“In a 2010 policy briefing, SPN wrote of climate change that ‘the planet is believed to be experiencing a global cooling — not a warming’ and referred to potential climate regulations as ‘federal global warming controls,’” DeSmog reported. One SPN member is the Mackinac Center, which is based in Michigan, where one of the first rallies was held. It also denies the long-established scientific consensus on climate change.
Idaho Freedom Foundation, also a member of SPN, joined the April 17 rally at the Idaho state capitol. That group’s executive director, Wayne Hoffman, previously served as communications director for Idaho Congressman Bill Sali, a climate change denier.
Tim D’Annunzio, a North Carolina Republican congressional candidate who has called climate change “a hoax” based on “junk science,” offered to pay for buses to bring people to an anti-lockdown protest in that state’s capitol.
Stephen Moore, a senior fellow at the conservative Heritage Foundation think tank who previously denounced climate change as a “propaganda campaign,” has called for even more rallies. However, he received considerable backlash for his attempts to liken the protestors, most of whom are white, to the late Rosa Parks, an African-American civil rights icon.
The New York Times and Washington Post also published lengthy exposes documenting the role of conservative groups in rallies against the shutdowns. They include FreedomWorks and Tea Party Patriots, which joined forces with an anti-abortion group, Susan B. Anthony List, to ask the US Justice Department to lift state-imposed stay-at-home rules deemed an unconstitutional infringement on civil liberties.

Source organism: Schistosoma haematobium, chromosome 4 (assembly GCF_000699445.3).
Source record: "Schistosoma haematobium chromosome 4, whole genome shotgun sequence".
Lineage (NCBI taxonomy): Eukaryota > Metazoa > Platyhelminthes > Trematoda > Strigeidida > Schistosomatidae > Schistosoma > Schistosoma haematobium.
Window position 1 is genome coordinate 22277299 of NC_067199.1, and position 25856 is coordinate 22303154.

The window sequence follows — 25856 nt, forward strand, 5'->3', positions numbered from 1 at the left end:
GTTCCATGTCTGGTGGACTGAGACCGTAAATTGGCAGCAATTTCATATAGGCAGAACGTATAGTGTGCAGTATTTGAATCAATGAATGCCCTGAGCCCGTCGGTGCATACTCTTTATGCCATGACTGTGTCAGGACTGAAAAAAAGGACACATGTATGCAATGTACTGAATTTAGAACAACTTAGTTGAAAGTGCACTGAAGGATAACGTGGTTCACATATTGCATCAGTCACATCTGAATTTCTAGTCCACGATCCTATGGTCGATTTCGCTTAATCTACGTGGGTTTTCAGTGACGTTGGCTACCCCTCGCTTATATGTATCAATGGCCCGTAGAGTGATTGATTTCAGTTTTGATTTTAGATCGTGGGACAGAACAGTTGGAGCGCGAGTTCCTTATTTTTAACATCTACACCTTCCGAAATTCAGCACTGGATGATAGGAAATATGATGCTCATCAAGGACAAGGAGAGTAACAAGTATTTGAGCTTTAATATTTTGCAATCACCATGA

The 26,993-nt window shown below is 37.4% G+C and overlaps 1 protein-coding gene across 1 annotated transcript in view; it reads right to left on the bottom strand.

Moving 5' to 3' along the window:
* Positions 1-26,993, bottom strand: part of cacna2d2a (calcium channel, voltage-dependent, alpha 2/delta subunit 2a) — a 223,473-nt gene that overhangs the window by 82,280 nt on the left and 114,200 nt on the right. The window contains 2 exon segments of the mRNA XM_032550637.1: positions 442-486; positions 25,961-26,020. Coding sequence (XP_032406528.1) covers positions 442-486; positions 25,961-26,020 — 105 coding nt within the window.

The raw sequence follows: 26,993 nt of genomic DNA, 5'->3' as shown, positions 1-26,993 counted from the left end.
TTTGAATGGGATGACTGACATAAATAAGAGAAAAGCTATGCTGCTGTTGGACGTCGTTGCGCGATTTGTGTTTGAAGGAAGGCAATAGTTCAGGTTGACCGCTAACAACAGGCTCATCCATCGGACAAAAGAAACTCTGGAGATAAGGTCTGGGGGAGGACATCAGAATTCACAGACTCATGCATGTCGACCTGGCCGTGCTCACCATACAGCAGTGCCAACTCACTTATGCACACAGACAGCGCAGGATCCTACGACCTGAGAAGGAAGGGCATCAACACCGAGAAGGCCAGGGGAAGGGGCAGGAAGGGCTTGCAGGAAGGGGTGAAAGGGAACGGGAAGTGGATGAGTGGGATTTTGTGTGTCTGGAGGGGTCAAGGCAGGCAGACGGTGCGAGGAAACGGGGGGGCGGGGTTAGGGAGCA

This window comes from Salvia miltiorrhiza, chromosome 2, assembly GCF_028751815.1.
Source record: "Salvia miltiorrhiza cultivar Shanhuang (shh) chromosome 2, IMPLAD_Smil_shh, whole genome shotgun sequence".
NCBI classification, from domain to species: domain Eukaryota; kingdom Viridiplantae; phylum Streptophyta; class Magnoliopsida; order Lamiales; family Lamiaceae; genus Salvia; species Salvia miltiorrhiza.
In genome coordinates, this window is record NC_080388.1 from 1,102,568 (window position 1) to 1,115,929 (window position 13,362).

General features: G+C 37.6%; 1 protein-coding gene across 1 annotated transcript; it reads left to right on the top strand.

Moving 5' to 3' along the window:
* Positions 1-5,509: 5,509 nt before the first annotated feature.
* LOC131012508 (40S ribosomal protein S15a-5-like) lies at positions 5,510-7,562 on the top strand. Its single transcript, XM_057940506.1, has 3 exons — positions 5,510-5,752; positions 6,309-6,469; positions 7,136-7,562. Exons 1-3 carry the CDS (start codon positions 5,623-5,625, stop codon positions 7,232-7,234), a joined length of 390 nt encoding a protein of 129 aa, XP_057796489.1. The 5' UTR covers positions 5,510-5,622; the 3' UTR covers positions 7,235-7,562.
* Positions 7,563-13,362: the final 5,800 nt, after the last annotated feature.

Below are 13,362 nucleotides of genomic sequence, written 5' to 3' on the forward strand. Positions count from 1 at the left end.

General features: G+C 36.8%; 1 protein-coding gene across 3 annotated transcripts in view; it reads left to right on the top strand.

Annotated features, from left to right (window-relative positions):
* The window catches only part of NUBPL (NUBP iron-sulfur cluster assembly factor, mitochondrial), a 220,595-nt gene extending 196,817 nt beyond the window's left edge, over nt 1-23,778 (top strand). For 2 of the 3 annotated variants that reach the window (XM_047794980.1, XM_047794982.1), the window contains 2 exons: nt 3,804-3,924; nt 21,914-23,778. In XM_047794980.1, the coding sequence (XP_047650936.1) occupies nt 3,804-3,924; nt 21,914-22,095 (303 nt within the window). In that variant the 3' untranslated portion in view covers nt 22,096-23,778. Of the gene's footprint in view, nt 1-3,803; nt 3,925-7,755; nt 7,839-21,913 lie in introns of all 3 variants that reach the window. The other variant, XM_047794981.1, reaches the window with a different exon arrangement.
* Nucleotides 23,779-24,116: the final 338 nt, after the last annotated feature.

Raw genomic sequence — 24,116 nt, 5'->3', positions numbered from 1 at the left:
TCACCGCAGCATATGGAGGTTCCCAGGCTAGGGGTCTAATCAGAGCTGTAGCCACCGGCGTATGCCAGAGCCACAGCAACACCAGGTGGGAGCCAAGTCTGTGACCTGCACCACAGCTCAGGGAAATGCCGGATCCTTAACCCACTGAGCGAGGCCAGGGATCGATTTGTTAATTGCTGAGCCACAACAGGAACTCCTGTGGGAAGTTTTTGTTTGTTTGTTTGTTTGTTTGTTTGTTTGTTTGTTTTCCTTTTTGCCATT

The groups have relied heavily on social media to promote their cause and mobilize participants, prompting Facebook to declare it would remove posts by any groups advocating illegal behavior. Protestors, some of whom have shown up for the rallies heavily armed, have frequently flouted state rules around social distancing and wearing masks.
With most Americans expressing reluctance to quickly reopen their states, it’s unclear whether the rallies will ever reach a critical mass. But some, like sociologist Robert J. Brulle, fear the rallies, both orchestrated and organic, will have more unsettling impacts.
Brulle, a sociologist at Drexel University whose research has focused on climate lobbying, told The Washington Post that “the blowback against the coronavirus precautions carries echoes of efforts to deny climate change, both of which rely on hostility toward government action. ‘These are extreme right-wing efforts to delegitimize government. It’s an anti-government crusade.’”
And if that sentiment takes hold, it could make it difficult to advance vaccination campaigns and climate mitigation efforts, as well as to address the COVID-19 pandemic.